LAHORE: Garment exporters have pledged to oppose the demand of spinners to re-impose a 5pc duty on yarn imports from India when the commerce ministry takes a decision on it at a meeting of the stakeholders on Tuesday (today).
The demand for withdrawal of the duty exemption on India’s yarn was made recently by Aptma to restrict its imports after New Delhi announced the 4pc rebate on its exports after the EU grant Pakistan GSP+ status.
“The rebate on its yarn exports means that India will become much cheaper than us, eroding our competitiveness,” former Aptma-Punjab chairman Shahzad Ali Khan told Dawn on Monday.
“India’s textile industry is already enjoying several incentives in the form of low energy prices, almost free credit, export rebates, etc that have allowed it to ‘dump’ its textile products in our market at the expense of domestic industry. Therefore, it is crucial to restrict the influx of its textiles in our market through withdrawal of the import duty exemption to protect our investment and jobs,” he argued.
However, the downstream value-added textile industry appears to be quite perturbed by the move. “If we’re to benefit from the GSP+ and raise our exports to Europe, the government will have to reject this demand,” said Prgmea Chief Coordinator Ijaz Khokhar.
“The demand is completely opposed to the free market principle that Aptma claims it stands for,” he contended while talking to Dawn.
He said the small garment exporters had been hit hard by abrupt appreciation of the rupee and imposition of the duty on Indian yarn would only push domestic prices at the cost of the value-added exports. “We have booked our orders for the rest of 2014 at Rs108 a dollar. Now the greenback is being traded below Rs100. The imposition of the duty on Indian yarn will only escalate our costs, rendering most of us uncompetitive. We shall do anything to oppose this move,” he said.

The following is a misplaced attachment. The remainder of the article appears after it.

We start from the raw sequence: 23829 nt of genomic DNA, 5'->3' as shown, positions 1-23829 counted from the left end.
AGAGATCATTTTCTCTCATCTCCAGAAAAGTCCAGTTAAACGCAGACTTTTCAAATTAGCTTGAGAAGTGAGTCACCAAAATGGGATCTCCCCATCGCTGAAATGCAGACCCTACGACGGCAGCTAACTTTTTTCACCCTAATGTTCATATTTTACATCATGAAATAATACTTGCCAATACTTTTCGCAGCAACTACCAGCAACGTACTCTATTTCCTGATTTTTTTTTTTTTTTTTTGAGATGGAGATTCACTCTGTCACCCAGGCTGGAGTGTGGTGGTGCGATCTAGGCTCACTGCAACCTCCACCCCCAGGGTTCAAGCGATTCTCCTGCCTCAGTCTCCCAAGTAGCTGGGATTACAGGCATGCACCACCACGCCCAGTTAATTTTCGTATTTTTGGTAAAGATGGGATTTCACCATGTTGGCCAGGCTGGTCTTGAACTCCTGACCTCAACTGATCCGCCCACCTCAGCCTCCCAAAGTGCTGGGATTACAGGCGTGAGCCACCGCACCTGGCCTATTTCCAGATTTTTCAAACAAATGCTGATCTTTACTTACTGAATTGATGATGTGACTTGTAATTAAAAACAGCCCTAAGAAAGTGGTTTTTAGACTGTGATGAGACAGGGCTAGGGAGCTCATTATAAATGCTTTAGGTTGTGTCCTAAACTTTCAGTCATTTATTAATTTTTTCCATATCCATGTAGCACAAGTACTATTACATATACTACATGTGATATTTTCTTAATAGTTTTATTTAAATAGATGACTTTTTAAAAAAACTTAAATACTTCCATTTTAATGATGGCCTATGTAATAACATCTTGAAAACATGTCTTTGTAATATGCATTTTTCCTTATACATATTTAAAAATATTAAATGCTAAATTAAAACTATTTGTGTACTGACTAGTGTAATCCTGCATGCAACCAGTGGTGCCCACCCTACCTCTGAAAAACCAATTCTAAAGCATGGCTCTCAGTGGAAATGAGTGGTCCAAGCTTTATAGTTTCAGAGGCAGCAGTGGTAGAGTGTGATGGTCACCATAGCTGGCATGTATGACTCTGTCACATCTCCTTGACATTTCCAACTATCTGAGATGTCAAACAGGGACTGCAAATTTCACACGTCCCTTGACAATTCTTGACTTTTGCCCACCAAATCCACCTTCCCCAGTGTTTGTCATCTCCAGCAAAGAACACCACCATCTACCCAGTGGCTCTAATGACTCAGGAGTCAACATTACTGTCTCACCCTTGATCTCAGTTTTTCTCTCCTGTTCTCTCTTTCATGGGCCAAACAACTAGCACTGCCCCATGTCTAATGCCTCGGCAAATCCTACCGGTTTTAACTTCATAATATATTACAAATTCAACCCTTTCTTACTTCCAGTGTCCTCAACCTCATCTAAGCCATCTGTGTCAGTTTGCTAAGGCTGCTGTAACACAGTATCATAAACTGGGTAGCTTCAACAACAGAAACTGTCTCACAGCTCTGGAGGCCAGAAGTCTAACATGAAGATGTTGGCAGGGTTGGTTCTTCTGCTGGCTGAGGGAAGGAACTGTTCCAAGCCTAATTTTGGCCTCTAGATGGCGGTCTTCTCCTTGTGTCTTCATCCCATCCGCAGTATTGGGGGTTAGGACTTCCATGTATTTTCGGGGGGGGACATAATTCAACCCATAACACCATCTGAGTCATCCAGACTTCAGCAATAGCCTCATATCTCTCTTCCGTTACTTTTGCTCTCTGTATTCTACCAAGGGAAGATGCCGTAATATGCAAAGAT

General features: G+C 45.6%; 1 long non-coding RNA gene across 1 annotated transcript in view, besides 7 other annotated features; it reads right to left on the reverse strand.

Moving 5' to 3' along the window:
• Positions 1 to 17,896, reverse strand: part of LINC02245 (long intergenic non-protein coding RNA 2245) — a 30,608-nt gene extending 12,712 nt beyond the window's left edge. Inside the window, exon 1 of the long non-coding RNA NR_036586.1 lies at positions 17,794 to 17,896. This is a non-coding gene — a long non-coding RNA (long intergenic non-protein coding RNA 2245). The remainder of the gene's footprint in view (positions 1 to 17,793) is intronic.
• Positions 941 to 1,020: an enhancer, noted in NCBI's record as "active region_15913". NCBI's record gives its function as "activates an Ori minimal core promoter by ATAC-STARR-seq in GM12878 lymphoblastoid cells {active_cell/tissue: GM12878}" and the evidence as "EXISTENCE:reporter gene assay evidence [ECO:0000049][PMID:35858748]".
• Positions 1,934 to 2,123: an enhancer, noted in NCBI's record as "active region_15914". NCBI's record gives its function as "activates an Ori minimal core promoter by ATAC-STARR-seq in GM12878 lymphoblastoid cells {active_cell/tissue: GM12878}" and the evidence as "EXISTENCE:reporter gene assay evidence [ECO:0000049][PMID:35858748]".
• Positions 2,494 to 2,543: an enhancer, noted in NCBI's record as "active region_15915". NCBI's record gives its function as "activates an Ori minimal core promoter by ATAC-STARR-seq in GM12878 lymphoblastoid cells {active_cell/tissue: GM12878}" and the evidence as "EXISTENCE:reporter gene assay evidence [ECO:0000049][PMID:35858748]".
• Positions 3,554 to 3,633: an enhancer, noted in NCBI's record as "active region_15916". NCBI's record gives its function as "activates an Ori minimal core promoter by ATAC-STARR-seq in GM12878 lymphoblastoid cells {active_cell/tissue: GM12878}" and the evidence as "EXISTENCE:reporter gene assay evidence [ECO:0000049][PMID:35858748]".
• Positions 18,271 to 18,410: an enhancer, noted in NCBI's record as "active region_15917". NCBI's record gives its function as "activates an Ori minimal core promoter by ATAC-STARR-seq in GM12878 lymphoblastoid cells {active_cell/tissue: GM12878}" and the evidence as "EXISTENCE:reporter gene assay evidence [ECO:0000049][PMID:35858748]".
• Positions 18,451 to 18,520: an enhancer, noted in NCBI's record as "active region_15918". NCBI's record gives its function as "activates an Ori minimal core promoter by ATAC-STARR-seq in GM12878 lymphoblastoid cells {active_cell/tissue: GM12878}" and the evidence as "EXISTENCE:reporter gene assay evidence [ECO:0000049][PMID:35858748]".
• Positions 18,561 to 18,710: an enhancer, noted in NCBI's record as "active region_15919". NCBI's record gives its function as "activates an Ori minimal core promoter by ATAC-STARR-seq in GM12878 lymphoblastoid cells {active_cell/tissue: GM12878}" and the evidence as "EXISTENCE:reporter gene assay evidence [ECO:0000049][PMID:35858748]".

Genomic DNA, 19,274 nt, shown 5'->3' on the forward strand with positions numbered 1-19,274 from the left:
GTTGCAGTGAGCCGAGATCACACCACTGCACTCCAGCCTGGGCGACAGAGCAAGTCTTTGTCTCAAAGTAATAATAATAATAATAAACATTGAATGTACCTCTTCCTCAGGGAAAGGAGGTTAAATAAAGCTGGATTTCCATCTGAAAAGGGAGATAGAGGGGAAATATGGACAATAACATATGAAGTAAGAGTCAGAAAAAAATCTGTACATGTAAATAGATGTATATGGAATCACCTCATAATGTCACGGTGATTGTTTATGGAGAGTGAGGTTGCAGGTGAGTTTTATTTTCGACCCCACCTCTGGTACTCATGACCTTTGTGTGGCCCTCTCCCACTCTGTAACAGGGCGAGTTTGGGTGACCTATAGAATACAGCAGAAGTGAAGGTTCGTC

Shahzad said Aptma still stood for free market mechanism in textile trade. “But the Indian move to support its spinning industry has made the playing field uneven for us. We have always competed against India despite huge, hidden subsidies it gives to its industry.
But this move has eroded our comparative edge and will result in losses that could cause closure of many mills. Can our garments industry survive let alone compete in the world if local spinning industry is closed down?,” he wondered.
But Ijaz doesn’t agree. “It is wrong to say that India will be able to flood Pakistan with its yarn if its import is not restricted through imposition of duty. The imposition of duty will only cause domestic yarn prices to shoot up, substantially raising our production cost. What use will be GSP+ concessions if we don’t have value-added textiles to export?,” he asked.
When contacted a ministry official said the stakeholders had been called to the meeting to decide the issue. “Both the spinners and garments manufacturers have strong argument to support their positions and we’ll have to find a solution somewhere in the middle to protect the interests of both.”